What motivates some people to do more than just appreciate the blessings they have in their lives and to actually be a vehicle for blessing?
This week’s portion, Eikev, contains one of the pivotal verses of the entire Torah regarding the concept of blessings:
Ve’achalta’ ve’sava’ta’ u’verachta’ et Hashem Elokecha al ha’aretz hatovah asher natan lach. (And [when] you shall eat and be satisfied and bless G-d your G-d for the good land which He has given you.) (Devarim 8:10)
This verse is the biblical basis for the Birkat Hamazon, the four blessings we say after a meal which includes a satisfying helping of bread, and begs a number of questions.
First, how does one bless G-d?
Thanking G-d is one thing — after all, it makes sense to be appreciative of all the gifts we are blessed with and the value of being thankful for it all, especially to the source of all good in this world. But what does it mean to bless G-d? Why would G-d need our blessings, much less demand them? In fact, what exactly is a blessing?
At a Friday night dinner, I recall meeting a fellow who seemed quite prominent in his shul, and who sponsored the evening in memory of his son who had passed away in a tragic car accident. At the end of dinner, thinking it would be appropriate, I asked him if he would honor us by leading the blessings after the meal but he politely declined, saying “I don’t do that!”
Given that he appeared quite knowledgeable in Judaism and seemed familiar and even comfortable with Jewish tradition, I was surprised by his comment and later found the opportunity to ask him what he meant.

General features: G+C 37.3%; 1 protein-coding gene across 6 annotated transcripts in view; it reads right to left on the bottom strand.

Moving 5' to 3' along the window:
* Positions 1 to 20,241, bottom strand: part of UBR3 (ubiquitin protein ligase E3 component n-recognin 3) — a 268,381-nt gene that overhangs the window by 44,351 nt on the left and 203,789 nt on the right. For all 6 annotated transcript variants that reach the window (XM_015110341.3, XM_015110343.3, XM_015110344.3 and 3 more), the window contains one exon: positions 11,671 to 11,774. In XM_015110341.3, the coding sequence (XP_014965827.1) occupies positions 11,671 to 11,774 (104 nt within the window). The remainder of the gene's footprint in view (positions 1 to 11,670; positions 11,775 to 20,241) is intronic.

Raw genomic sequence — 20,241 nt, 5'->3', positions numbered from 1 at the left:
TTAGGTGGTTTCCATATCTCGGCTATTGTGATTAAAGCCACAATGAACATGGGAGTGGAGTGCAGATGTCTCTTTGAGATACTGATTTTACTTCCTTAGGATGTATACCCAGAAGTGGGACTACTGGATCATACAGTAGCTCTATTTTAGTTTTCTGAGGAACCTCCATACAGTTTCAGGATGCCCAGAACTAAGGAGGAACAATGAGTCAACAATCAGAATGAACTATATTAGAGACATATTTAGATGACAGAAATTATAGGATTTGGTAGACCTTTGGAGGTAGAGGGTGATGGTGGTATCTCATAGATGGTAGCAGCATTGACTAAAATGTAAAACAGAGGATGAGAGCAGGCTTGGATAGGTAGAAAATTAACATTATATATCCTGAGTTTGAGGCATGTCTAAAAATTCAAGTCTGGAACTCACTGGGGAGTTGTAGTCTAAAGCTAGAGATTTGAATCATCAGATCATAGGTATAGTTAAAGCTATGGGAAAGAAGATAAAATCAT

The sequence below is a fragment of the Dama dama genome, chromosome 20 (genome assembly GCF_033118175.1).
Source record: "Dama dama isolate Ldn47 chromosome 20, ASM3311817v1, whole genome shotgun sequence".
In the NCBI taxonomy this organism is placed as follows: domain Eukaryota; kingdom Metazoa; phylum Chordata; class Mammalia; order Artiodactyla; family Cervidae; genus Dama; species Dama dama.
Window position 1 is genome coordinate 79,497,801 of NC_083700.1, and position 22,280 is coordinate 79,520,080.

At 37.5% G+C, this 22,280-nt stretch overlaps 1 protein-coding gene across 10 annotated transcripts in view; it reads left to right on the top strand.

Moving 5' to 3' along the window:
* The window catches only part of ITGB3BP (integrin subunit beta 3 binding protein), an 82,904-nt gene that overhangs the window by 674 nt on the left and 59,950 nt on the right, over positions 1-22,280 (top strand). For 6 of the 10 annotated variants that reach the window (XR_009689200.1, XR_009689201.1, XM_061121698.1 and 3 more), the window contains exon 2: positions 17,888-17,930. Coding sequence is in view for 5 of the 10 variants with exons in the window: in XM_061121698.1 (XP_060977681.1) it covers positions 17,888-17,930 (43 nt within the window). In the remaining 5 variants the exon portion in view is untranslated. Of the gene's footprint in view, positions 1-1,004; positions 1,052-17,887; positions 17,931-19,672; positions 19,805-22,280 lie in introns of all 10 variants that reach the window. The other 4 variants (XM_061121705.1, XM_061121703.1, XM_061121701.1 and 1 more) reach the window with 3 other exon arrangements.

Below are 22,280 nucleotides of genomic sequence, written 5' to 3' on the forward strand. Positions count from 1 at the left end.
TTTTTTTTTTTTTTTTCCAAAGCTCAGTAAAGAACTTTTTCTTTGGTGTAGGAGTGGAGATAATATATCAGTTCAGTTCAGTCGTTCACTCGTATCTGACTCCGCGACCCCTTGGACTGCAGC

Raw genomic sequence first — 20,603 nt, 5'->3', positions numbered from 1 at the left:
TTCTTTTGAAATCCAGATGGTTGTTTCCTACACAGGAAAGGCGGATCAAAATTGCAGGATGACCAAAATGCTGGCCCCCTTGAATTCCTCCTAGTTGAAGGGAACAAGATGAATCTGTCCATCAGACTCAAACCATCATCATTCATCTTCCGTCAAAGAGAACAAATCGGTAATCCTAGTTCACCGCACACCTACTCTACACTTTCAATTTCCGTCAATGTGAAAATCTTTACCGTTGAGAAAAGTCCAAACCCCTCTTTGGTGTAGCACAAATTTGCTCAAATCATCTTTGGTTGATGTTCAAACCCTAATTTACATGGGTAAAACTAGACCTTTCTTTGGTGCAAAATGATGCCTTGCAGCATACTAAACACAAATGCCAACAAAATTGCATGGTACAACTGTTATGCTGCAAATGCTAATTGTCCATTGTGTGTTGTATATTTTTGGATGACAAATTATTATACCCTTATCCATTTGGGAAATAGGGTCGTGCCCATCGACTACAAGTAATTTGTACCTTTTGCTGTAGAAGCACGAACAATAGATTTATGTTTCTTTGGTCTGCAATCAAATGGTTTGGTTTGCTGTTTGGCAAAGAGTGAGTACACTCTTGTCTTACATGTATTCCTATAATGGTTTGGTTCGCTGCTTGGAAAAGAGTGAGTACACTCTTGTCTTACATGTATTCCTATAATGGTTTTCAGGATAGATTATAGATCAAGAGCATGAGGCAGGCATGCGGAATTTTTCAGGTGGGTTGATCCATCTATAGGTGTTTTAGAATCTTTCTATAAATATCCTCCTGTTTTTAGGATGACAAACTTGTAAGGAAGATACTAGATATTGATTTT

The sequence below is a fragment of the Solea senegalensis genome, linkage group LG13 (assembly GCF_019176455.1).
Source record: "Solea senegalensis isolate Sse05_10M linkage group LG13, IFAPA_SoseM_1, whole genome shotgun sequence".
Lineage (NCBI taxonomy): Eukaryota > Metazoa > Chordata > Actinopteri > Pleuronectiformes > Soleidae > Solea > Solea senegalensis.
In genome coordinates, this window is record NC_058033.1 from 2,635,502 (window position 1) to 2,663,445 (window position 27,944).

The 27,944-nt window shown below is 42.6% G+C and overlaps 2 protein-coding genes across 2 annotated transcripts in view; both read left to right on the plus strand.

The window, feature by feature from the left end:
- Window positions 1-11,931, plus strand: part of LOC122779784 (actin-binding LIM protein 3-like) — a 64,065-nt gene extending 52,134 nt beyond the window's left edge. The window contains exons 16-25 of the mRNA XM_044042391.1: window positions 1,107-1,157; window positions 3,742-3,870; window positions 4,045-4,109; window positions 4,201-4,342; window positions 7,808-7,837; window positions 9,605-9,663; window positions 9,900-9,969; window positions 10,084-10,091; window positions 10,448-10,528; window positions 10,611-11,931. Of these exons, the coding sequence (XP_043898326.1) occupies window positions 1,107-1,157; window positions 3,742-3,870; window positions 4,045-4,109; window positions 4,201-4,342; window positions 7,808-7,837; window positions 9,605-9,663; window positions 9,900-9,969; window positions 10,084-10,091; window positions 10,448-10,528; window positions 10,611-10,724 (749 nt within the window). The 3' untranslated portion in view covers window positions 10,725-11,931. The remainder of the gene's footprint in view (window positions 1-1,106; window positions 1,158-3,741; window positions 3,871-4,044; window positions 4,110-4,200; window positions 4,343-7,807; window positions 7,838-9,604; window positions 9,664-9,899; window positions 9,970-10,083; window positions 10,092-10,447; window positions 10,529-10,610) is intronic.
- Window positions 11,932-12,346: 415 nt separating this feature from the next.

“I used to buy it all — the whole nine yards,” he explained to me. “And I still think Judaism is an incredible system with a magnificent community structure. I grew up religious and have never driven on Shabbat nor knowingly placed non-kosher food in my mouth, and I never will. I even believe in G-d — who else could be the reason we are all here?’
“But after He took my son, I’ll be damned if I’m ever going to bless Him again!”
• • •
While at the time, due to the circumstances, I wasn’t able to have the long discussion such a comment almost demands (and of course, far be it from me to have the arrogance to judge such a person, given the pain he had obviously suffered). I did manage to ask him what he thought blessings were. He responded that he had never really thought about it, but upon reflection realized he considered it to be a form of thanksgiving and recognition (and he felt himself unable to be fully thankful to a G-d whom he perceived to have taken his son).
And yet, blessings are not really about saying thank you. The Hebrew word for thanks is todah, which is very different from the Hebrew word for blessing, which is bracha.
In fact, thanksgiving is an entirely different topic, and we do in fact have many blessings that are about thanksgiving, such as the Modim prayer in the silent Amidah and the Nodeh Lecha blessing after meals.
So what is the meaning of the word brachah?
When Hashem blesses Avraham, the verse in Genesis says, “Va’Hashem Beirach et Avraham Bakol (And G-d blessed Avraham with everything).” The commentaries there suggest that Hashem actually blessed Avraham by increasing his wealth as well as his progeny. Rav Soleveitchick adds that this is indeed the true nature of the word bracha, to increase.
Obviously, Hashem doesn’t need our blessings; rather, we need to be blessing Hashem. Blessing G-d is, quite simply, the art of increasing Hashem’s presence in our lives and in all that we do.
Thus, blessing G-d when you are eating an apple is actually a conscious decision to elevate the simple act of eating an apple into an opportunity to appreciate G-d’s presence in your life. And the more we are willing to be partners in bringing G-d into our lives and into this world, the higher level the world, and us along with it, will reach.
In these times filled with so many challenges, and with so much work needed to create a better society, the daily act of blessing our bread serves as both a reminder and an inspiration of how different the world could be, if only we were all willing to make it so.